LINCOLN — Spirited play took much of the sting out of an expected Nebraska defeat Saturday.
The Huskers closed their losingest football season in a 32-7 tussle with Oklahoma’s Big Eight champions.
Coming as mercy killers, Bud Wilkinson’s Sooners got slapped in the face by the victim in the first five minutes.
The early Cornhusker score, acclaimed as the highlight of the season by a surprising crowd of 30 thousand, was produced on Nebraska’s first drive.
Halfback Larry Naviaux’s 16-yard sprint and quarterback Harry Tolly’s 15-yard pitch to end Max Martz sparked a Husker thrust from the O.U. 37 to the six.
After Doug Thomas’s pass to Mike Lee fell incomplete, Thomas reversed his role and rook a southpaw toss from Naviaux for the touchdown.
It was Nebraska’s first touchdown in three games and its only aerial score of the year.
Dick Prusia’s kick made it 7-0, a quarter report that must have provoked gasps in other stadiums across the nation.
There was no occasion for startled reaction at the half, however, with the Sooners out front, 18-7.
And it could have been much worse had O.U. not recovered all six of its fumbles the first two quarters—and had the Scarlet not been so stubborn on defense.
Following the Nebraska shocker, Oklahoma stormed downfield 72 yards to the enemy eight. On fourth down, Marlin Hilding, Mike Cowan and Duane Mongerson flattened halfback Brewster Hobby for a yard loss.
A couple of minutes later, Oklahoma started another push but was thwarted by Jerry Brown’s punt-forcing tackle on third down.
The champs were denied again early in the second period.
They covered 59 yards, 50 of which came on a toe dance by Clendon Thomas. He was sprung by an odd play on which the team lined up some yards to the left of center Bob Harrison.
Harrison delivered a long, underhand pass to Thomas, who swung to his left and jigged down the sideline. Martz finally bumped him out on the 10.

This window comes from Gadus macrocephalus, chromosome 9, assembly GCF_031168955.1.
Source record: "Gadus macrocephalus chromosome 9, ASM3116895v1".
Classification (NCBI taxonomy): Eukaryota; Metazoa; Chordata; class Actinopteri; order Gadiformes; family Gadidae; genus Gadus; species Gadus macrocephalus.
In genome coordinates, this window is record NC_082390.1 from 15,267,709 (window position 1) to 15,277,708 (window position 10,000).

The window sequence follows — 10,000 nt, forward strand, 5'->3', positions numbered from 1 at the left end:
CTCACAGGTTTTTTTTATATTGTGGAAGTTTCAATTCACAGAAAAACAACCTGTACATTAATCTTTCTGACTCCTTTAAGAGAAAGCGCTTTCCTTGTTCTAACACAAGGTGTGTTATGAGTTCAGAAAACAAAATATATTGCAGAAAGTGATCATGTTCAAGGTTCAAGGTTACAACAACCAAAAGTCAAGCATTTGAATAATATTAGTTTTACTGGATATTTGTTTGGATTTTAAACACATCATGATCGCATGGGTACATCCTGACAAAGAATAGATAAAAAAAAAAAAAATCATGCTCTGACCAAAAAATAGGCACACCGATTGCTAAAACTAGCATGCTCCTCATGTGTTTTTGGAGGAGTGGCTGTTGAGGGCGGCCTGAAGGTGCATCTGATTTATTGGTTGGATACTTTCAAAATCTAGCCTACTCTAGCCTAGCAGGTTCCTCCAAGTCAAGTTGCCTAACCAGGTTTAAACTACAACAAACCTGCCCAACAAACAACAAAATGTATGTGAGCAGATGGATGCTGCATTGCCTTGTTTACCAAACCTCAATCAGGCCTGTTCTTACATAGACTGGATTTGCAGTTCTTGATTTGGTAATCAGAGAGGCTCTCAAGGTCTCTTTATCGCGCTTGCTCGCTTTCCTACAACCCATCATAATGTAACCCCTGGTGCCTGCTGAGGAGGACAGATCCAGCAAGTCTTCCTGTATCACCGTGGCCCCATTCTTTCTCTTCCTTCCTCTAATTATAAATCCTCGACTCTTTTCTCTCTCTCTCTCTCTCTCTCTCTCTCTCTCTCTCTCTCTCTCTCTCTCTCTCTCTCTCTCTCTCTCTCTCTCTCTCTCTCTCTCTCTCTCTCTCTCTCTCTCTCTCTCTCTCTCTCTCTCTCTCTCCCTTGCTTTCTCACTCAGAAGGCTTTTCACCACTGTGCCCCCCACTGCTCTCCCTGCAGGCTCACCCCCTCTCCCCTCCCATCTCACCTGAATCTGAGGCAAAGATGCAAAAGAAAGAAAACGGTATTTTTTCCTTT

Oklahoma had three cracks at the goal from the two-yard line and gave up the ball on the one.
When Tolly wedged to the four and punted. Thomas returned 21 yards to the Husker 14 and Oklahoma was ready to do business.
The Sooner line split wide with second down on the 12. When the Huskers followed suit, quarterback David Baker pranced through a spacious hole at left guard for a touchdown.
The visitors drove 57 yards for their second marker after Nebraska failed to muster a first down.
Hobby, a 5-9, 165-pound sophomore, carried on five of the dozen plays. He got a final six yards on a fake pass with 4:20 left in the half.
Late in the second quarter, when Thomas bobbled a pass from Naviaux and burly Dennit Morris recovered, Oklahoma marched 38 yards to score in four plays.
Jakie Sandefer’s romp around right end from the 12 made him the cashier. Oklahoma showed no concern over its failure to convert for a third straight time.
If there was still a Nebraska optimist in the crowd, he was crushed on the kick-off that opened the second half.
The ball bounced deep in U.N. territory, then dribbled past Carroll Zaruba into the end zone.
Zaruba would have been spared his ensuing embarrassment had the ball rolled out of the end zone.
But it stopped in touchdown territory as a free ball.
Too late, the Fullerton sophomore gave chase. End Joe Rector dived onto the ball for the fourth and easiest Oklahoma score.
Midway in the third Oklahoma moved from its 36 to the final touchdown.
Scrimmaging from the one, quarterback Baker found himself hemmed by a pair of defenders and flipped between them to Hobby, who knifed through right tackle for the points.
The only serious threat in remaining play came on a Husker drive engineered by Roy Stinnett.
End Clarence Cook made a remarkable catch of a Stinnett pass for 36 yards as the team went from its 31 to the Sooner 31/2.
Brown replaced Gene Haman at fullback on fourth down but was pinned for no gain.
Wilkinson declined to call on his third team until only four minutes remained.
So the fans saw plenty of defensive giants such as tackle Byron Searcy, guard Bill Krisher and center Bob Harrison.
Oklahoma’s Thomas, the All-America bidder, carried only four times but gained 75 yards.
Baker, collecting 71 yards, and Hobby, who totaled 57, were the mainstays on offense as Oklahoma hiked its season record to 8-1.
In suffering its ninth defeat in 10 games, Nebraska got sizable rushing production only from Naviaux and Brown. Jim Hergenreter, sophomore back from Sterling, Colo., who has been used sparingly, ran well.
Unheralded by statistics was the tremendous defensive game by Brown.
The Minden senior had good help but he obviously was the ringleader in a defiant stand that gave Husker loyalists some measure of satisfaction.
Nebraska is 38-45 all-time against Oklahoma.
|Washington State||Sept. 21|
|Kansas State||Oct. 5|
|Iowa State||Nov. 9|
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